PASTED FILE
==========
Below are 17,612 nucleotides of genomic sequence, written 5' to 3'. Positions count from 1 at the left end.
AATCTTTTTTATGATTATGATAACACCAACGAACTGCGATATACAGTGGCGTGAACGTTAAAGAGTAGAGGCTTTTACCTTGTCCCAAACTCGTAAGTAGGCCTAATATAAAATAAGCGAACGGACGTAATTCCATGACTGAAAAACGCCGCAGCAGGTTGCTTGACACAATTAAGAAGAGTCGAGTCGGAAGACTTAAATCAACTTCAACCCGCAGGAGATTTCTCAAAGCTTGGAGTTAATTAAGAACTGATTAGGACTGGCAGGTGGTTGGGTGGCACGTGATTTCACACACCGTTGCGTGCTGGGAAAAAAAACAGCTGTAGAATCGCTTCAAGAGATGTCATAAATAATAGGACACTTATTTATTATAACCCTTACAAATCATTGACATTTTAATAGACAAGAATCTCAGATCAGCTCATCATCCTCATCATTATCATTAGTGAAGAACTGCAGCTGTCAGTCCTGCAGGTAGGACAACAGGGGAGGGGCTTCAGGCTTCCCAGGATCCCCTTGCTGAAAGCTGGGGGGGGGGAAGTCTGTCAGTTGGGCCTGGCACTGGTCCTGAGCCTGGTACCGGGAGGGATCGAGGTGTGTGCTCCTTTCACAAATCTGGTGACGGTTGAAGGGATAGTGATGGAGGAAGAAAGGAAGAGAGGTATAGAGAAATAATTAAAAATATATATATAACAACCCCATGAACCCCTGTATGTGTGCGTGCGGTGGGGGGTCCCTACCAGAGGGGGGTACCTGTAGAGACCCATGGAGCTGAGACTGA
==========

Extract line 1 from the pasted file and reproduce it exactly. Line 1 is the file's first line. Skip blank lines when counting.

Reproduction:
Below are 17,612 nucleotides of genomic sequence, written 5' to 3'. Positions count from 1 at the left end.